The Asset Guidance Group Weekly Update For the week ending September 2, 2022

3 Things… 

  1. Equity Trends: S&P500 up to 50-Day MA-trend DOWN now and 6.51% below its 200-day MA; NASDAQ is now about 10% below its 200-day MA and indecisive at its 50-Day MA, downtrend firmly in place; Dow at its 50-Day, 5% below its 200-day MA; 51% of the S&P 500 and 41% of the NASDAQ, respectively, are above their 50-Days; Bulls22:Bears50; VIX 23.27; [1]
  2. Bonds: The yield on the 2-year Treasury was down about 6 basis points at 3.463%. The yield on the 10-year Treasury traded flat at 3.271%, while the yield on the 30-year added 3 basis points to 3.404%

    The weekly 2-year Treasury note/10-year Treasury note Spread fell to 1.08. Yields move inversely to prices and 1 basis point is equal to 0.01%. [2]

  3. Sectors: Best 3-month sectors: Utilities (+2.64); Consumer Discretionary (+0.88%); Staples (+0.29); Crypto/Bitcoin $20,313.00; [3]

This Week’s Quotable

“In my view, the main message in this is an increase in labor supply opens the door to a slower pace of rate hikes beginning in September. The surest path to a soft landing is for supply constraints to alleviate. So that means improvement in global supply chains and a rebound in the U.S. labor supply. The key stat here is the labor force for the first time has now exceeded its pre-pandemic level.” Michael Gapen, chief economist at Bank of America, said Friday September 2, 2022. [5]

Recent Highlights

  • Nonfarm Payrolls increased by 315,000 (09/02)
  • Unemployment Rate increased to 3.7% (09/02)
  • ISM Manufacturing Index remained flat at 52.8 (09/01)
  • Construction Spending declined 0.4% (09/01)

In the Markets

U.S. stocks finally managed to stage a comeback on Thursday, with the Dow and S&P 500 snapping their four-day losing streak to begin a new month on a high, as investors shifted focus to a key jobs report on Friday ahead of the Labor Day weekend. However, the Nasdaq ended in negative territory.

How Did The Benchmarks Perform?

The Dow Jones Industrial Average (DJI) gained 0.5% or 145.99 points to close at 31,656.42 points, after trading lower for most of the day when it had at one point declined as much as 300 points.

The S&P 500 climbed 0.3% or 11.85 points to finish at 3,966.85 points. The index was headed for a fifth straight day of decline before it jumped sharply in the last 10 minutes of the trading session to end in the green. Health care and utilities were the biggest gainers, while energy and material were the worst performers.

The Health Care Select Sector SPDR (XLV) and the Utilities Select Sector SPDR (XLU) gained 1.6% and 1.4%, respectively. The Energy Select Sector SPDR (XLE) lost 2.5%, while the Materials Select Sector SPDR (XLB) declined 1.3%.  Eight of the 11 sectors of the benchmark index ended in positive territory.

The tech-heavy Nasdaq declined 0.3% or 31.08 points to end at 11,785.13 points.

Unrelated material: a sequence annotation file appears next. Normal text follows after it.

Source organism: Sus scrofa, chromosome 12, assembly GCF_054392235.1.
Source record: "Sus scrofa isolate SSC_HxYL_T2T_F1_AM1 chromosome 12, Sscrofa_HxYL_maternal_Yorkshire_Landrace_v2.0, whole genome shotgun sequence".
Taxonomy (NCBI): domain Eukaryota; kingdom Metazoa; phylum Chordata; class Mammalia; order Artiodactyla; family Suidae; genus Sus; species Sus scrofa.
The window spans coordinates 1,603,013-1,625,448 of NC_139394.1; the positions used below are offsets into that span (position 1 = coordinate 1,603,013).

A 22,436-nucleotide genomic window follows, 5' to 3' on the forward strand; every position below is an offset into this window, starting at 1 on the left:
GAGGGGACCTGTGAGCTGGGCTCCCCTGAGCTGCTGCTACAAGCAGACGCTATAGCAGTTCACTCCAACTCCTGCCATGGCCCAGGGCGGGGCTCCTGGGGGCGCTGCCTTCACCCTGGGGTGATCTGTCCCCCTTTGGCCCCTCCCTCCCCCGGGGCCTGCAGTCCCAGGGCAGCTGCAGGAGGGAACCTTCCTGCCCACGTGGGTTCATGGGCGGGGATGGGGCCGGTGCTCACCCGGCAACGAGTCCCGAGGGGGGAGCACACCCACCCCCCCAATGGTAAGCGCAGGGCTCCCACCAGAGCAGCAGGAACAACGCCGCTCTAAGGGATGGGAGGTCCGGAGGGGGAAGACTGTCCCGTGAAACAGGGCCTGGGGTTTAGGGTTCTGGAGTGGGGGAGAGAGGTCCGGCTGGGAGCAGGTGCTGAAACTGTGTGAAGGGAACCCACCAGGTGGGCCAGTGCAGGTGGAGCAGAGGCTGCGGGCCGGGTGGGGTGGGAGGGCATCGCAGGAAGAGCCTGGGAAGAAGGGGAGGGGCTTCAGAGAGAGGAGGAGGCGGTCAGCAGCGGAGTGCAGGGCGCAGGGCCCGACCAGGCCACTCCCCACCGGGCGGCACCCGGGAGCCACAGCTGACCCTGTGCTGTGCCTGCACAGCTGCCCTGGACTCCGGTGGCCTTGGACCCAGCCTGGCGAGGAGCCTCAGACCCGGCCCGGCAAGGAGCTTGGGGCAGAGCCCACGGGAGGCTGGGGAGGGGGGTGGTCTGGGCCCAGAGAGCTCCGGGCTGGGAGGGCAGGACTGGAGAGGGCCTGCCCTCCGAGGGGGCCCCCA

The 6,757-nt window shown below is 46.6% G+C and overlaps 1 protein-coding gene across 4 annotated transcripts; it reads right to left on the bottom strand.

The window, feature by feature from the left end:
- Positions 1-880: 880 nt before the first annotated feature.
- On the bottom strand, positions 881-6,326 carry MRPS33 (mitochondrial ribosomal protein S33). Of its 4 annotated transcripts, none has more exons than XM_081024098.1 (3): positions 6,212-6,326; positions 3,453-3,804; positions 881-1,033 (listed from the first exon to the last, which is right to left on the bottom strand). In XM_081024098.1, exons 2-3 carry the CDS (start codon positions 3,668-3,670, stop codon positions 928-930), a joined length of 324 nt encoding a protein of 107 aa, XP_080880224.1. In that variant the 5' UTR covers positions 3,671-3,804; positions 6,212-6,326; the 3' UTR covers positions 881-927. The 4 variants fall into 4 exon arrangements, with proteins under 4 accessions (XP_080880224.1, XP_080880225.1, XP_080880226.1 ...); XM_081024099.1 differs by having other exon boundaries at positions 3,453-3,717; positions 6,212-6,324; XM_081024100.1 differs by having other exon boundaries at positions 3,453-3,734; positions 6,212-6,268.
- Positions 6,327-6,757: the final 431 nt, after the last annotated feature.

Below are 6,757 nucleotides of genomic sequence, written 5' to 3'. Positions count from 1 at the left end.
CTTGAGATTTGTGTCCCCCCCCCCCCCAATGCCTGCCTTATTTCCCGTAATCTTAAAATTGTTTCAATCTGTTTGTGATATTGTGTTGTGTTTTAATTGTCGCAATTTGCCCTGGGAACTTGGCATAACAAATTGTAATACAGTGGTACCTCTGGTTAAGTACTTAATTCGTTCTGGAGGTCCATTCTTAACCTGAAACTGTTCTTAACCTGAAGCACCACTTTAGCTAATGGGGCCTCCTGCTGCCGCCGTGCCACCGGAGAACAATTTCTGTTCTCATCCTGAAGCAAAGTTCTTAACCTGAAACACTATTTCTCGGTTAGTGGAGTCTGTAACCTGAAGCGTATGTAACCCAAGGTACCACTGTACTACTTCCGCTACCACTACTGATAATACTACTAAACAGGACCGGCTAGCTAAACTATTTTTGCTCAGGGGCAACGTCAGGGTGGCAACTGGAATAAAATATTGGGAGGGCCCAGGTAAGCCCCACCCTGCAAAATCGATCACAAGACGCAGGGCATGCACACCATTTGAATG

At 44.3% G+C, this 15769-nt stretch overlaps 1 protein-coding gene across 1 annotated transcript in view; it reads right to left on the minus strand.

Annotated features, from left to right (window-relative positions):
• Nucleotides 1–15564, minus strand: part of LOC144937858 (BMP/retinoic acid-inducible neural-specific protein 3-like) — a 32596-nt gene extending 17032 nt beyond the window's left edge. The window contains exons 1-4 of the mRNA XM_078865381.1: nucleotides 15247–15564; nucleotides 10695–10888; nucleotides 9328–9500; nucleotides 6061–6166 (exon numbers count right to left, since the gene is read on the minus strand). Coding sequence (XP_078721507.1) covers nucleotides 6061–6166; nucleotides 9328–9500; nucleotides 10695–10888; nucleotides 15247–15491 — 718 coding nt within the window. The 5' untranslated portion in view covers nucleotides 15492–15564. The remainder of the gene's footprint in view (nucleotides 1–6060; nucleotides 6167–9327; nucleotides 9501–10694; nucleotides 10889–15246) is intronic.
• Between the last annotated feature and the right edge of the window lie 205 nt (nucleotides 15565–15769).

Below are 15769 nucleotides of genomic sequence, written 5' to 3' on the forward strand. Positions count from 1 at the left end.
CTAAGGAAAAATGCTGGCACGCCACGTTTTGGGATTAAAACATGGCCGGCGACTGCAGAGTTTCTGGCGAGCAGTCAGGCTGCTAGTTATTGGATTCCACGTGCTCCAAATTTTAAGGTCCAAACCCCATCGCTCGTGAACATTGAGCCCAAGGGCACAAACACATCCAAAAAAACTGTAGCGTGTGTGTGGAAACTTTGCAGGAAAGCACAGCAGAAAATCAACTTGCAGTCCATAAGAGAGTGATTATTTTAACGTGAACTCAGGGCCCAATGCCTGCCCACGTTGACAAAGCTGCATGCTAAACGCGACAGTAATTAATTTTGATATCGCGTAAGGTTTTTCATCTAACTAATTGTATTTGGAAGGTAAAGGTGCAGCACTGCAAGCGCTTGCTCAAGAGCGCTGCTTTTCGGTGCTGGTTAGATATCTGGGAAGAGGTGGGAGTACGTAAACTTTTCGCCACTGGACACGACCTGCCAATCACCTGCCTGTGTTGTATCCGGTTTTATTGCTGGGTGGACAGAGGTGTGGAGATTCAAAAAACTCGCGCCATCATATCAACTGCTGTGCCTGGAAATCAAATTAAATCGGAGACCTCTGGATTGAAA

The fear-gauge CBOE Volatility Index (VIX) was down 1.20% to 25.56. Decliners outnumbered advancers on the NYSE by a 2.82-to-1 ratio. On Nasdaq, a 1.96-to-1 ratio favored declining issues. A total of 11.19 billion shares were traded on Thursday, higher than the last 20-session average of 10.51 billion.

Rate Hike Worries Make Trade Volatile

Stocks have been taking a beating since the end of last week following comments from Fed Chair Jerome Powell, who said that the central bank would continue with its steep rate hikes so long it doesn’t a full control over surging inflation. Wall Street opened lower on Thursday, the first day of September, a month historically weak for markets.

Investors have been low on confidence for a while now and the negative sentiment continued for most of the session on Thursday after fresh data showed that last week’s jobless claims fell more than expected to a two-month low, while layoffs also declined in August. Investors felt that these will give Fed another solid reason to continue with its aggressive rate hikes to slow the labor market.

The growing fears of a steep rate hike that could further slow the economy’s growth, saw the 2-year Treasury yield cross 3.5% to reach its highest level since November 2007. This straightaway impacted the rate-sensitive growth stocks like tech and semiconductor stocks.

Shares of NVIDIA Corporation (NVDA) declined plunged 7.7%. Shares of Salesforce, Inc. (CRM) fell 1.7%, while Dropbox, Inc. However, the Dow and the S&P 500 somewhat managed to bounce back and end in the green minutes before the closing bell.

Economic Data

In economic data released on Thursday, jobless claims totaled 232,000 for the week ending Aug 27, decreasing 5,000 from the previous week’s revised level of 243,000. The four-week moving average decreased to 241,500, a decline of 4,000 from the previous week’s revised average of 245,500.

Continuing claims came in at 1,438,000, an increase of 26,000 from the previous week’s revised level. The previous week’s numbers were revised down by 3,000 from 1,415,000 to 1,412,000. The 4-week moving average was 1,428,500, an increase of 4,500 from the previous week’s revised average of 1,424,000.

In other economic data, the Institute for Supply Management’s monthly purchasing managers index (“PMI”) for August came up with a reading of 52.8, unchanged from July.

The Census Bureau said that construction spending during July declined 0.4% to $1,777.3 billion. [6]

Sources: [1][3][4] Stockcharts.com; [2] CNBC.com; stockcharts.com; [5] August jobs report shows a ‘soft landing’ by the Fed is still possible (cnbc.com); [6] Zacks Professional Services, “Today’s Key Market and Economic News” for Friday September 2, 2022; 

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